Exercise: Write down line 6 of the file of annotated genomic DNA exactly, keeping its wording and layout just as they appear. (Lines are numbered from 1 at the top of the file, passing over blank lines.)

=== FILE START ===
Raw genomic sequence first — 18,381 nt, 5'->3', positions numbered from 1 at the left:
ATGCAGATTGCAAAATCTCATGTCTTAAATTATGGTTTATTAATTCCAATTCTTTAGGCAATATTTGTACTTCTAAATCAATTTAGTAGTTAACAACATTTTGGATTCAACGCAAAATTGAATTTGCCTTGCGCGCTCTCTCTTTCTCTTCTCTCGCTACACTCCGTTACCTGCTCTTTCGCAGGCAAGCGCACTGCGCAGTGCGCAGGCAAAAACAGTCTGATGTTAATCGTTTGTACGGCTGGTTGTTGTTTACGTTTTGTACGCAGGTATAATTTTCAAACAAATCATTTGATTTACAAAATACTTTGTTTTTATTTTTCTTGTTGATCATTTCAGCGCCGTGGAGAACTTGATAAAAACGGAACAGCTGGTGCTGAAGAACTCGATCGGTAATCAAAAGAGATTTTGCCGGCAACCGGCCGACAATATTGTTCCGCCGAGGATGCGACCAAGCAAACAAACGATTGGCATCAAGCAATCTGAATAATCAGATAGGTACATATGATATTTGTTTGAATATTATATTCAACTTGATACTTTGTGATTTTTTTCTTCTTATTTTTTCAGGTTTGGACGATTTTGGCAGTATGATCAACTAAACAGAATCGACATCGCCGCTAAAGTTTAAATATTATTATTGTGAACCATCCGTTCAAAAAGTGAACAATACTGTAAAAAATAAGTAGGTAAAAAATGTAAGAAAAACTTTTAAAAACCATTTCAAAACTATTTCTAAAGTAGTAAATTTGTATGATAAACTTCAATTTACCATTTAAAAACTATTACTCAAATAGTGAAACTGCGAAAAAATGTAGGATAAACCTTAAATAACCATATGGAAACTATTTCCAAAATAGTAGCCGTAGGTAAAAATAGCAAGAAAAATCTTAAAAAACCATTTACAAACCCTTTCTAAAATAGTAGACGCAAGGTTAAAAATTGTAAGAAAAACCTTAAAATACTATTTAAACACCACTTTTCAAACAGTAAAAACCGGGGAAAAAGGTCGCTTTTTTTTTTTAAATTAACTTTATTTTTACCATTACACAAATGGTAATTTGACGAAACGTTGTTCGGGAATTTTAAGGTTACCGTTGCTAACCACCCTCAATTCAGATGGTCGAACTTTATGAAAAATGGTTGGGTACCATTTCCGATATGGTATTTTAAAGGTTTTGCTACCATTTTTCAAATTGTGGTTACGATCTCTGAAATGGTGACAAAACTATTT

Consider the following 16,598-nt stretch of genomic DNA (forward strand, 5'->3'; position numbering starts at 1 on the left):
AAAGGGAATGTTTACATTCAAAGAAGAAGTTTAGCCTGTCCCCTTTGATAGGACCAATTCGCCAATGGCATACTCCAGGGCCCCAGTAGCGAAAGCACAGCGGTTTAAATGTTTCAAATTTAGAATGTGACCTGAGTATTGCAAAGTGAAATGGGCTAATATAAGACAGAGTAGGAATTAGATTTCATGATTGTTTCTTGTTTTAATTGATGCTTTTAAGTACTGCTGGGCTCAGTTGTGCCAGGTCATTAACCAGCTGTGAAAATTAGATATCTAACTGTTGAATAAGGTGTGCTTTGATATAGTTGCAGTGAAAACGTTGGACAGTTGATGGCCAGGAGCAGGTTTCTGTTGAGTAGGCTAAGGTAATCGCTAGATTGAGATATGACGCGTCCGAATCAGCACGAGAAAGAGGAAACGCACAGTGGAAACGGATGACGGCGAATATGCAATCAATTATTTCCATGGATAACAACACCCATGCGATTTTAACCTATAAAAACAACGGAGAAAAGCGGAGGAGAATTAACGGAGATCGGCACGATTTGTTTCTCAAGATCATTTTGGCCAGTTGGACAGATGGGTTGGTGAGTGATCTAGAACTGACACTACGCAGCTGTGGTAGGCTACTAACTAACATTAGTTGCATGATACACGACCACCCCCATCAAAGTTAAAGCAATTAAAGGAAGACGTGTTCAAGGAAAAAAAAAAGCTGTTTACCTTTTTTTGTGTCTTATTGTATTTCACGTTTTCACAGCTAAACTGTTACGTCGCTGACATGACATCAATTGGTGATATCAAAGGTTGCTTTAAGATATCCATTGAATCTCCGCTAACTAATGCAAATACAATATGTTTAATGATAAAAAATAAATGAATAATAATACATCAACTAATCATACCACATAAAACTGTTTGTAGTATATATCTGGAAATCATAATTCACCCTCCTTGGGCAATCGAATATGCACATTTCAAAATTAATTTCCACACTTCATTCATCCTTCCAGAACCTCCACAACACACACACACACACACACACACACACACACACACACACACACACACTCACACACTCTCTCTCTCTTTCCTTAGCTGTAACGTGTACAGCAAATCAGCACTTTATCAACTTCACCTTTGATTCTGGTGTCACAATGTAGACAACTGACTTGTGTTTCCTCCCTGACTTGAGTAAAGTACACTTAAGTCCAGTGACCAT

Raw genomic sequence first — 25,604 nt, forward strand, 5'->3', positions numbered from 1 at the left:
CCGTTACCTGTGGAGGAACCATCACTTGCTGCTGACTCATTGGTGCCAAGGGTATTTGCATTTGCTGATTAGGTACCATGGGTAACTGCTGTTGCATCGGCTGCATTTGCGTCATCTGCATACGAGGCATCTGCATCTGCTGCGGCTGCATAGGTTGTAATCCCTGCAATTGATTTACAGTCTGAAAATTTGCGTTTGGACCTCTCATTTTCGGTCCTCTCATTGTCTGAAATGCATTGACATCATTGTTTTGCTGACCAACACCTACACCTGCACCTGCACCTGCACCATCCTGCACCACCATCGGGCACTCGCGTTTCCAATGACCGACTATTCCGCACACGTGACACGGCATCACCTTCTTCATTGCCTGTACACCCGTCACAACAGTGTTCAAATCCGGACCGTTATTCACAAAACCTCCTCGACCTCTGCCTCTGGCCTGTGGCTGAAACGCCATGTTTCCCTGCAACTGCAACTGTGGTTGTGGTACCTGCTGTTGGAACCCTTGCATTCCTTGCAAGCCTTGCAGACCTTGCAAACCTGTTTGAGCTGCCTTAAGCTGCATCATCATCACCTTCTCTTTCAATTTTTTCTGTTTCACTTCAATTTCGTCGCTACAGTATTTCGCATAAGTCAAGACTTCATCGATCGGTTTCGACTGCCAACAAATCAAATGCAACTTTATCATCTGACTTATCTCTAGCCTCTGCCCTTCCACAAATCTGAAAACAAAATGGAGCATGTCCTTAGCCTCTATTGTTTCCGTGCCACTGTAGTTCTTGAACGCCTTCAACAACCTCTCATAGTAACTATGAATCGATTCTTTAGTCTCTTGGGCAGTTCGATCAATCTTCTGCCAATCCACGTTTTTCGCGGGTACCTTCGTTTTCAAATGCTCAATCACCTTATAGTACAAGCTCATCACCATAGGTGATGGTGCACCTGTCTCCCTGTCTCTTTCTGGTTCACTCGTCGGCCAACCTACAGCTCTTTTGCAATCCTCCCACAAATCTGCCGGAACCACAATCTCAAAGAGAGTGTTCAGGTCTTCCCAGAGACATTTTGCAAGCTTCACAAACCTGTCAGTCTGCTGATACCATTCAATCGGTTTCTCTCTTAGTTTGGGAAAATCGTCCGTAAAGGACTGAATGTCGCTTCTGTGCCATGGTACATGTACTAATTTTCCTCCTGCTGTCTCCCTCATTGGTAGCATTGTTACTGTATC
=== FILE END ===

CCGTTACCTGTGGAGGAACCATCACTTGCTGCTGACTCATTGGTGCCAAGGGTATTTGCATTTGCTGATTAGGTACCATGGGTAACTGCTGTTGCATCGGCTGCATTTGCGTCATCTGCATACGAGGCATCTGCATCTGCTGCGGCTGCATAGGTTGTAATCCCTGCAATTGATTTACAGTCTGAAAATTTGCGTTTGGACCTCTCATTTTCGGTCCTCTCATTGTCTGAAATGCATTGACATCATTGTTTTGCTGACCAACACCTACACCTGCACCTGCACCTGCACCATCCTGCACCACCATCGGGCACTCGCGTTTCCAATGACCGACTATTCCGCACACGTGACACGGCATCACCTTCTTCATTGCCTGTACACCCGTCACAACAGTGTTCAAATCCGGACCGTTATTCACAAAACCTCCTCGACCTCTGCCTCTGGCCTGTGGCTGAAACGCCATGTTTCCCTGCAACTGCAACTGTGGTTGTGGTACCTGCTGTTGGAACCCTTGCATTCCTTGCAAGCCTTGCAGACCTTGCAAACCTGTTTGAGCTGCCTTAAGCTGCATCATCATCACCTTCTCTTTCAATTTTTTCTGTTTCACTTCAATTTCGTCGCTACAGTATTTCGCATAAGTCAAGACTTCATCGATCGGTTTCGACTGCCAACAAATCAAATGCAACTTTATCATCTGACTTATCTCTAGCCTCTGCCCTTCCACAAATCTGAAAACAAAATGGAGCATGTCCTTAGCCTCTATTGTTTCCGTGCCACTGTAGTTCTTGAACGCCTTCAACAACCTCTCATAGTAACTATGAATCGATTCTTTAGTCTCTTGGGCAGTTCGATCAATCTTCTGCCAATCCACGTTTTTCGCGGGTACCTTCGTTTTCAAATGCTCAATCACCTTATAGTACAAGCTCATCACCATAGGTGATGGTGCACCTGTCTCCCTGTCTCTTTCTGGTTCACTCGTCGGCCAACCTACAGCTCTTTTGCAATCCTCCCACAAATCTGCCGGAACCACAATCTCAAAGAGAGTGTTCAGGTCTTCCCAGAGACATTTTGCAAGCTTCACAAACCTGTCAGTCTGCTGATACCATTCAATCGGTTTCTCTCTTAGTTTGGGAAAATCGTCCGTAAAGGACTGAATGTCGCTTCTGTGCCATGGTACATGTACTAATTTTCCTCCTGCTGTCTCCCTCATTGGTAGCATTGTTACTGTATC